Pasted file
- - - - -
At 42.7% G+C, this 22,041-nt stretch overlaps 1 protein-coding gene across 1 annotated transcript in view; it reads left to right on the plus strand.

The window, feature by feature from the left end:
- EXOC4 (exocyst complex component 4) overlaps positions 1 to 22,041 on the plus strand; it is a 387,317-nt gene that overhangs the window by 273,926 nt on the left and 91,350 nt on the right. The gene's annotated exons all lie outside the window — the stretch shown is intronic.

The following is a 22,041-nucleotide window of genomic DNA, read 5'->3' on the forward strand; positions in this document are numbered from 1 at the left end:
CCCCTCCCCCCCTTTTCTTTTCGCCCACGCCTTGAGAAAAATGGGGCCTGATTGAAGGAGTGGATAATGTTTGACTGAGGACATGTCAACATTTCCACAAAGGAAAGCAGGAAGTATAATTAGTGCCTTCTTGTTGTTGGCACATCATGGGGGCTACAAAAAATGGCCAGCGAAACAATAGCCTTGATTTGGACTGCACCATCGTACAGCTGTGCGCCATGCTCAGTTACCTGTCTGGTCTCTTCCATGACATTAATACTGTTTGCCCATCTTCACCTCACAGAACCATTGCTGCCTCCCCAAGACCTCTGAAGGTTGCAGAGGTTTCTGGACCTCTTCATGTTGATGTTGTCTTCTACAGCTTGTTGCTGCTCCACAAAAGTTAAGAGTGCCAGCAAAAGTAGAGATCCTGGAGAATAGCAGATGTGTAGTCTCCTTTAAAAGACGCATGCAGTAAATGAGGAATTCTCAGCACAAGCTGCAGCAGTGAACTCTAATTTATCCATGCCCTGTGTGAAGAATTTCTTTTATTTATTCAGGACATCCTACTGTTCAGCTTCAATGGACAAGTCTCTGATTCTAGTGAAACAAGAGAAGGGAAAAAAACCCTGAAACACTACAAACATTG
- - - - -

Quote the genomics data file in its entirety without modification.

At 42.7% G+C, this 22,041-nt stretch overlaps 1 protein-coding gene across 1 annotated transcript in view; it reads left to right on the plus strand.

The window, feature by feature from the left end:
- EXOC4 (exocyst complex component 4) overlaps positions 1 to 22,041 on the plus strand; it is a 387,317-nt gene that overhangs the window by 273,926 nt on the left and 91,350 nt on the right. The gene's annotated exons all lie outside the window — the stretch shown is intronic.

The following is a 22,041-nucleotide window of genomic DNA, read 5'->3' on the forward strand; positions in this document are numbered from 1 at the left end:
CCCCTCCCCCCCTTTTCTTTTCGCCCACGCCTTGAGAAAAATGGGGCCTGATTGAAGGAGTGGATAATGTTTGACTGAGGACATGTCAACATTTCCACAAAGGAAAGCAGGAAGTATAATTAGTGCCTTCTTGTTGTTGGCACATCATGGGGGCTACAAAAAATGGCCAGCGAAACAATAGCCTTGATTTGGACTGCACCATCGTACAGCTGTGCGCCATGCTCAGTTACCTGTCTGGTCTCTTCCATGACATTAATACTGTTTGCCCATCTTCACCTCACAGAACCATTGCTGCCTCCCCAAGACCTCTGAAGGTTGCAGAGGTTTCTGGACCTCTTCATGTTGATGTTGTCTTCTACAGCTTGTTGCTGCTCCACAAAAGTTAAGAGTGCCAGCAAAAGTAGAGATCCTGGAGAATAGCAGATGTGTAGTCTCCTTTAAAAGACGCATGCAGTAAATGAGGAATTCTCAGCACAAGCTGCAGCAGTGAACTCTAATTTATCCATGCCCTGTGTGAAGAATTTCTTTTATTTATTCAGGACATCCTACTGTTCAGCTTCAATGGACAAGTCTCTGATTCTAGTGAAACAAGAGAAGGGAAAAAAACCCTGAAACACTACAAACATTG